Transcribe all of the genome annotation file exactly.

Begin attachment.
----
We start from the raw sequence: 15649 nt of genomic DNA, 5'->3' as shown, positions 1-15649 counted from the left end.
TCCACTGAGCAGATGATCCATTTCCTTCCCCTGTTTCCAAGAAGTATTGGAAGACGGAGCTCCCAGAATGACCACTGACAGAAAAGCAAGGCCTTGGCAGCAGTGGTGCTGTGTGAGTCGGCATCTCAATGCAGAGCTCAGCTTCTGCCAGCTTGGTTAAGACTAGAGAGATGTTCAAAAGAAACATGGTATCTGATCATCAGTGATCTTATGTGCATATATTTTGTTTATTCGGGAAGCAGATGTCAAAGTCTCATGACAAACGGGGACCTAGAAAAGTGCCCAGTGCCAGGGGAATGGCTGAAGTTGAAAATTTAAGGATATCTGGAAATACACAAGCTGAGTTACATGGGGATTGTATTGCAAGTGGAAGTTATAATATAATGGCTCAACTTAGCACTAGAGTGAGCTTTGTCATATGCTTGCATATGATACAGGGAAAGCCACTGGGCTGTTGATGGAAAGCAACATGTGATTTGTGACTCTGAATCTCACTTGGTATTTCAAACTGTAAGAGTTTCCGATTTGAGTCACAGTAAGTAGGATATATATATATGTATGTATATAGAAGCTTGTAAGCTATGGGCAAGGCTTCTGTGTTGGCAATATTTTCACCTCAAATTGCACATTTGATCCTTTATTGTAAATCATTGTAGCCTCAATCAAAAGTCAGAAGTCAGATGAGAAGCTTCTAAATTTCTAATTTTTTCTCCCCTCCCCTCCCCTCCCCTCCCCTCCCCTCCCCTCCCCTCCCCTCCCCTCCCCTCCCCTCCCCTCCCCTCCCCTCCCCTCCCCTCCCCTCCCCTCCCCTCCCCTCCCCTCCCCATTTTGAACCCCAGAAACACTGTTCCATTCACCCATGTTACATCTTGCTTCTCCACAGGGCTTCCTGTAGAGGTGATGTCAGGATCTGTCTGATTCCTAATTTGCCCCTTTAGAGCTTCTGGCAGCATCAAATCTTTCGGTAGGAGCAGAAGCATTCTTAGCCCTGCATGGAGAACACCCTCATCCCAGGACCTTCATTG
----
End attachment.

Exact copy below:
We start from the raw sequence: 15649 nt of genomic DNA, 5'->3' as shown, positions 1-15649 counted from the left end.
TCCACTGAGCAGATGATCCATTTCCTTCCCCTGTTTCCAAGAAGTATTGGAAGACGGAGCTCCCAGAATGACCACTGACAGAAAAGCAAGGCCTTGGCAGCAGTGGTGCTGTGTGAGTCGGCATCTCAATGCAGAGCTCAGCTTCTGCCAGCTTGGTTAAGACTAGAGAGATGTTCAAAAGAAACATGGTATCTGATCATCAGTGATCTTATGTGCATATATTTTGTTTATTCGGGAAGCAGATGTCAAAGTCTCATGACAAACGGGGACCTAGAAAAGTGCCCAGTGCCAGGGGAATGGCTGAAGTTGAAAATTTAAGGATATCTGGAAATACACAAGCTGAGTTACATGGGGATTGTATTGCAAGTGGAAGTTATAATATAATGGCTCAACTTAGCACTAGAGTGAGCTTTGTCATATGCTTGCATATGATACAGGGAAAGCCACTGGGCTGTTGATGGAAAGCAACATGTGATTTGTGACTCTGAATCTCACTTGGTATTTCAAACTGTAAGAGTTTCCGATTTGAGTCACAGTAAGTAGGATATATATATATGTATGTATATAGAAGCTTGTAAGCTATGGGCAAGGCTTCTGTGTTGGCAATATTTTCACCTCAAATTGCACATTTGATCCTTTATTGTAAATCATTGTAGCCTCAATCAAAAGTCAGAAGTCAGATGAGAAGCTTCTAAATTTCTAATTTTTTCTCCCCTCCCCTCCCCTCCCCTCCCCTCCCCTCCCCTCCCCTCCCCTCCCCTCCCCTCCCCTCCCCTCCCCTCCCCTCCCCTCCCCTCCCCTCCCCTCCCCTCCCCTCCCCTCCCCATTTTGAACCCCAGAAACACTGTTCCATTCACCCATGTTACATCTTGCTTCTCCACAGGGCTTCCTGTAGAGGTGATGTCAGGATCTGTCTGATTCCTAATTTGCCCCTTTAGAGCTTCTGGCAGCATCAAATCTTTCGGTAGGAGCAGAAGCATTCTTAGCCCTGCATGGAGAACACCCTCATCCCAGGACCTTCATTG